apr 082015
 

The best war inquiry was into the Charge of the Light Brigade. It was conducted by the poet Alfred Tennyson in eight weeks, and reached a one-line conclusion, “Someone had blunder’d.” It has never been bettered. Everyone knows who blundered in Iraq. It was Tony Blair. Mild interest may still attach to the question, why? But no one is sitting in an agony of suspense. No great issue turns on the verdict. Even the Labour party, whose cringing submission to [lees verder]

apr 082015
 

Outcry at yet another postponement to findings of inquiry, which stopped taking evidence in 2011 The six-year-longBritish inquiry into the 2003 Iraq invasion and its aftermath will not be published before the general election, prompting an outcry from those demanding that the long overdue reckoning should be put before the voters. Sir John Chilcot, the chairman of the inquiry, will set out his reasons for the further postponement in an exchange of letters with David Cameron on Wednesday. The inquiry [lees verder]

jan 092015
 

A lot can change in five years. In December 2005 the Guardian opened its pages for me to respond to a leak – the Bush-Blair memo in which both leaders discussed the possibility of bombing Al-Jazeera’s Qatar HQ, where more than 1,000 people work. While those who leaked the memo were imprisoned, its detailed contents were never disclosed. Earlier this year I learned from a senior US official that the discussions had indeed taken place. I was not surprised. Our [lees verder]

jan 092015
 

Al-Jazeera quits Iraq as Americans accused over deaths The Arab satellite television channel al-Jazeera is to pull its reporters out of Iraq after one of them was killed during a US air raid on Baghdad. “I cannot guarantee anyone’s safety,” the news editor, Ibrahim Hillal, told reporters. “We still have four reporters in Baghdad, we will pull them out. We have one embedded with US forces in Nassiriya; we want to pull him out.” The move followed a day in [lees verder]

dec 152014
 

Some of the first questions asked of Khalid Sheikh Mohammed upon his capture and during the time during which he was waterboarded were about possible connections between al Qaeda and Iraq, according to a review of several reports on U.S. intelligence operations. The mastermind of the September 11 attacks was captured in Rawalpindi, Pakistan on March 1, 2003, and according to Office of Legal Counsel memos released last month, was waterboarded 183 times that same month. The substance of the [lees verder]

dec 152014
 

(CNN) — Finding a “smoking gun” linking Iraq and al Qaeda became the main purpose of the abusive interrogation program the Bush administration authorized in 2002, a former State Department official told CNN on Thursday. The allegation was included in an online broadside aimed at former Vice President Dick Cheney by Lawrence Wilkerson, chief of staff for then-Secretary of State Colin Powell. In it, Wilkerson wrote that the interrogation program began in April and May of 2002, and then-Vice President [lees verder]

dec 152014
 

WASHINGTON — The Bush administration applied relentless pressure on interrogators to use harsh methods on detainees in part to find evidence of cooperation between al Qaida and the late Iraqi dictator Saddam Hussein’s regime, according to a former senior U.S. intelligence official and a former Army psychiatrist. Such information would’ve provided a foundation for one of former President George W. Bush’s main arguments for invading Iraq in 2003. In fact, no evidence has ever been found of operational ties between [lees verder]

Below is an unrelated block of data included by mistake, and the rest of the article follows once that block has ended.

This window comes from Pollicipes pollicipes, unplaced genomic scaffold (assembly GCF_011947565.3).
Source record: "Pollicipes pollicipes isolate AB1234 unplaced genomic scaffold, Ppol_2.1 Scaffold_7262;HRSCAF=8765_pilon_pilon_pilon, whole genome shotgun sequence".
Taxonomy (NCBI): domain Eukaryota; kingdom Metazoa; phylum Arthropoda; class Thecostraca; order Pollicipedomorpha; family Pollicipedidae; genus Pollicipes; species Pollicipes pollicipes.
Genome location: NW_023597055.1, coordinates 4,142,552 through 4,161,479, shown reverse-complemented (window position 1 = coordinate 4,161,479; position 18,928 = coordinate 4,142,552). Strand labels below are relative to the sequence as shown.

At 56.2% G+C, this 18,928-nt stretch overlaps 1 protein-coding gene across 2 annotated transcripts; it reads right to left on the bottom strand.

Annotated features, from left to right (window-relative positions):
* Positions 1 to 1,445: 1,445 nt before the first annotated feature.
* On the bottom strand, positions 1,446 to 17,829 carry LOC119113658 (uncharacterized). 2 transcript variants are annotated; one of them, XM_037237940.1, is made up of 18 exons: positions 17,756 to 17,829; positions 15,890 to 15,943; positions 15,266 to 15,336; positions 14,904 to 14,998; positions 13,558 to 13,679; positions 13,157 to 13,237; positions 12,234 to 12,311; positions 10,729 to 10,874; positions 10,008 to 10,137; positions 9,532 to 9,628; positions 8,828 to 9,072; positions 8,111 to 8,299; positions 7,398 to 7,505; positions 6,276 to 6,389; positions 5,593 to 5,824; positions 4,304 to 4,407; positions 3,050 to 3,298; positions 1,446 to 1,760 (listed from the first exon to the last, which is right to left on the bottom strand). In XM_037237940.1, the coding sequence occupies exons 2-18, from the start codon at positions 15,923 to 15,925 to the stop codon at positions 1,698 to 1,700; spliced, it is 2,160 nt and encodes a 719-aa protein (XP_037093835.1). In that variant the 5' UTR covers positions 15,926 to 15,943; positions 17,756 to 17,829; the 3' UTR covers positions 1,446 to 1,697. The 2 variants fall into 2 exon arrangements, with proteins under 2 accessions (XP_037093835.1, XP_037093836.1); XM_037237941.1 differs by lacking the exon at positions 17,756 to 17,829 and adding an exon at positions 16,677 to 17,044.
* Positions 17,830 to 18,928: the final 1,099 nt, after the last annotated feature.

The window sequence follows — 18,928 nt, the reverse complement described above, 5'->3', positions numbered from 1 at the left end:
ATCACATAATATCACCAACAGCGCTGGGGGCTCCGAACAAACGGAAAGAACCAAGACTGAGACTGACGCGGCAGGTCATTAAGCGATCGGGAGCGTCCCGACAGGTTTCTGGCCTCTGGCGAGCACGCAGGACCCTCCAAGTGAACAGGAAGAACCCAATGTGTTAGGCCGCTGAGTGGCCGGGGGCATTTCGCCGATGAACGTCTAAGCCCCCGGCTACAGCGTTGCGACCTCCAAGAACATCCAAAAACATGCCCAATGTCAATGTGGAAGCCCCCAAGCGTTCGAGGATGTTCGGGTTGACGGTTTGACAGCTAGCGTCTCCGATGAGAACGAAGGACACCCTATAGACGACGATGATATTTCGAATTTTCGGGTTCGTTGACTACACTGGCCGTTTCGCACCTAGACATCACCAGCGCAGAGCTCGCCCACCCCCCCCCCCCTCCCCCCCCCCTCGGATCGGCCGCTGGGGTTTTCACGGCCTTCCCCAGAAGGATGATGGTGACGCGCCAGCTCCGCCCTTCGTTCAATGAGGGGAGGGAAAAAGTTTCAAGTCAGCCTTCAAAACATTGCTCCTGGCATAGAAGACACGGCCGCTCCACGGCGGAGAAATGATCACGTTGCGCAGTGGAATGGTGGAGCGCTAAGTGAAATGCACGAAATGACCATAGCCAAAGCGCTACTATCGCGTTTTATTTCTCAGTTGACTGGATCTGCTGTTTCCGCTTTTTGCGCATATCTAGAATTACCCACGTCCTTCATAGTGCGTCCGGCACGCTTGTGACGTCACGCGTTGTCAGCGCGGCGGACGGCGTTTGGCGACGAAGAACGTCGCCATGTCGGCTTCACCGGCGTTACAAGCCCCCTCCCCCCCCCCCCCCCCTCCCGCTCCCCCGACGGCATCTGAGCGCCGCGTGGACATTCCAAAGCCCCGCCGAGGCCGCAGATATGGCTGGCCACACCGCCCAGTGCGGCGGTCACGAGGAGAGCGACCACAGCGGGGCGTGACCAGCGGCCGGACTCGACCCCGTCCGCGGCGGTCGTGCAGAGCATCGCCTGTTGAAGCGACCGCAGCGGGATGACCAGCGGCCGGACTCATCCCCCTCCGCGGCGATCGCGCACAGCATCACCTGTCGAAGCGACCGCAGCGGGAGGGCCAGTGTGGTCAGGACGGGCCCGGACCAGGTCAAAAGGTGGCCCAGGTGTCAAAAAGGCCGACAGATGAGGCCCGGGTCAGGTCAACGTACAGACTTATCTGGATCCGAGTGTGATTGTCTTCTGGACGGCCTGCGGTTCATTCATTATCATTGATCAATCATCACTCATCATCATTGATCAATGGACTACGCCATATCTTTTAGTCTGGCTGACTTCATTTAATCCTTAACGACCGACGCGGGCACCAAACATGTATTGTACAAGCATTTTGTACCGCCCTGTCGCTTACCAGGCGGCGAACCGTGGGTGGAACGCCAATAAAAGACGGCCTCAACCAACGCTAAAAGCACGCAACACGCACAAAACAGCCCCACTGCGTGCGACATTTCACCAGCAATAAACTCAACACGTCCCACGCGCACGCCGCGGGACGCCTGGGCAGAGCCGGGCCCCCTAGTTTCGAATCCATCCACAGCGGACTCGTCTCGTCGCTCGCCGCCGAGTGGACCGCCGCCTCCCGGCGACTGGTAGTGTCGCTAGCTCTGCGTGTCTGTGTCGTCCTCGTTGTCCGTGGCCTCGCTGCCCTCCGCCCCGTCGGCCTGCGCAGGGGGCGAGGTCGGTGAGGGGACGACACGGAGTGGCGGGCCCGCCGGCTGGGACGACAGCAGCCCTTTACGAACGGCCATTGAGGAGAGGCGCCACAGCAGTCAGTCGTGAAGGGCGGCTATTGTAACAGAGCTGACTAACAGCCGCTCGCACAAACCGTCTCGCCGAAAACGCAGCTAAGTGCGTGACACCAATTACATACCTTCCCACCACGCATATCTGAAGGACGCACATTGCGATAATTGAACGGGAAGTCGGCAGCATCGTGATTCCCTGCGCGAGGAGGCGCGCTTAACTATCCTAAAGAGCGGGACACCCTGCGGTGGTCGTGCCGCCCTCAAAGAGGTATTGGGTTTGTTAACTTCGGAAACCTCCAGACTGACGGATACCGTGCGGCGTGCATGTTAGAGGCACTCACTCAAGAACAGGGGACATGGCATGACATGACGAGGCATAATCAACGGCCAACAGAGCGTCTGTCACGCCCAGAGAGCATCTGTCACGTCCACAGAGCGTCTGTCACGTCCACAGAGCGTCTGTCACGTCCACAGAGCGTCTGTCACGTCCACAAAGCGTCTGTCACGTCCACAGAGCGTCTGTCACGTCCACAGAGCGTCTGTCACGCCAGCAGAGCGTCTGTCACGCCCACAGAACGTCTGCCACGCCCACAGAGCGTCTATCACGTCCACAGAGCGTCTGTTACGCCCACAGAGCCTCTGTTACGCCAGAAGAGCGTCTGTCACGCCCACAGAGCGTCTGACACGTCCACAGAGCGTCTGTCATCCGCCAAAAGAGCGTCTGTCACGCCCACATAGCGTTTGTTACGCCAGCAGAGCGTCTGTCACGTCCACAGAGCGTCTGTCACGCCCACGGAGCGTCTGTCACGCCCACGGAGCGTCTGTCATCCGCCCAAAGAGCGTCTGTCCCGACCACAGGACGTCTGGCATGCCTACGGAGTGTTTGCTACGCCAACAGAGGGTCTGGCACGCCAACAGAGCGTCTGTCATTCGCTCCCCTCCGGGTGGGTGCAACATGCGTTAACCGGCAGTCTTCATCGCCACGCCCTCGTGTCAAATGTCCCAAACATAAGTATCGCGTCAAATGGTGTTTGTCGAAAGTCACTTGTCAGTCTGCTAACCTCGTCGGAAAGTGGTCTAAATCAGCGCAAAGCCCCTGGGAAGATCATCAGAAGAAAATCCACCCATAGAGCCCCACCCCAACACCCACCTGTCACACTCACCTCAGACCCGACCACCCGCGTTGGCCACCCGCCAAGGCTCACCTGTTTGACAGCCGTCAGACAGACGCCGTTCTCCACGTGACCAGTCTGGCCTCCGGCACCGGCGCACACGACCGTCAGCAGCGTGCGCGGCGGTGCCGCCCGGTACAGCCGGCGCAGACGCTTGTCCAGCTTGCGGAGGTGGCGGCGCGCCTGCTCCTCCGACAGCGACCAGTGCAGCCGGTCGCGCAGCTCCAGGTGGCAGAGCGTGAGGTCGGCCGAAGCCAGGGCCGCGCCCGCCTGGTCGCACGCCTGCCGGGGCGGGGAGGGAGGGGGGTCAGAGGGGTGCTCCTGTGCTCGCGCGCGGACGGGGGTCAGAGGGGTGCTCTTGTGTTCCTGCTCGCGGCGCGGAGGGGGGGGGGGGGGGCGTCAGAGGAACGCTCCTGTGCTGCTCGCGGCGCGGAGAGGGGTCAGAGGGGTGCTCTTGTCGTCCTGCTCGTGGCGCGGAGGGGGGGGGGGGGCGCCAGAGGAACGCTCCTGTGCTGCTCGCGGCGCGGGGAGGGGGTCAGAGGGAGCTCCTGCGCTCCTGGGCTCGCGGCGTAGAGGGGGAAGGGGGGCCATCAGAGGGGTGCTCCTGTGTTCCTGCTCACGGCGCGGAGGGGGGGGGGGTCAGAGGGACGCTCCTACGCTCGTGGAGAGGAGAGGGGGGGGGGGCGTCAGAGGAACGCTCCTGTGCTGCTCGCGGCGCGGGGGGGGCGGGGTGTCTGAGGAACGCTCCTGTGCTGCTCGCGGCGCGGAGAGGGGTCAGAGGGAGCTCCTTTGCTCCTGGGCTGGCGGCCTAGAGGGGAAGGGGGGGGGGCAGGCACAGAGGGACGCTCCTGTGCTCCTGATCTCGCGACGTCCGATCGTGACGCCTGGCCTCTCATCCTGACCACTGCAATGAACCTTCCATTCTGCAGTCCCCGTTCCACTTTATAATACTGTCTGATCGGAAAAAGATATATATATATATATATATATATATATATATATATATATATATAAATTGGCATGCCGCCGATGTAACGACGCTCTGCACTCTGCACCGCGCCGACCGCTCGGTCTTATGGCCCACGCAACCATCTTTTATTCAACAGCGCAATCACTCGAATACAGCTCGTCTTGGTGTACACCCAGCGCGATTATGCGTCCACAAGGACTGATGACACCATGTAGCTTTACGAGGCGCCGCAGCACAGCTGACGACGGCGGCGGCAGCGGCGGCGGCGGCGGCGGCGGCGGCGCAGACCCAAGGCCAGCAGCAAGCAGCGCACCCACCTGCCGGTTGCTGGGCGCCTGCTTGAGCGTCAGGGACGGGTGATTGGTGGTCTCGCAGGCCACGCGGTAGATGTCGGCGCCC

sep 052014
 

Leading counterterrorism expert said despite group’s dramatic rise, it does not pose a direct threat of major attack on a US city US intelligence officials have concluded that Islamic State (Isis) militants do not currently pose a direct threat of a major attack on an American city and, despite the group’s dramatic rise to prominence in the Middle East, is not comparable to “al-Qaida pre-9/11”. Details of the current US intelligence community’s assessment of Isis were made public on Wednesday [lees verder]

sep 052014
 

The inability of the United States government to anticipate the ISIS offensive that has succeeded in taking control of a large part of Iraq is already being referred to as an “intelligence failure.” To be sure, Washington has unparalleled technical capabilities to track money movements and to obtain information from the airwaves. It is adept at employing surveillance drones and other highly classified intrusive electronic methods, but there is an inherent problem with that kind of information collection: knowing how [lees verder]

sep 052014
 

BAGHDAD: When American forces raided a home near Fallujah during the turbulent 2004 offensive against the Iraqi Sunni insurgency, they got the hard-core militants they had been looking for. They also picked up an apparent hanger-on, an Iraqi man in his early 30s whom they knew nothing about. The Americans duly registered his name as they processed him and the others at the Camp Bucca detention center: Ibrahim Awad Ibrahim al-Badry. That once-peripheral figure has become known to the world [lees verder]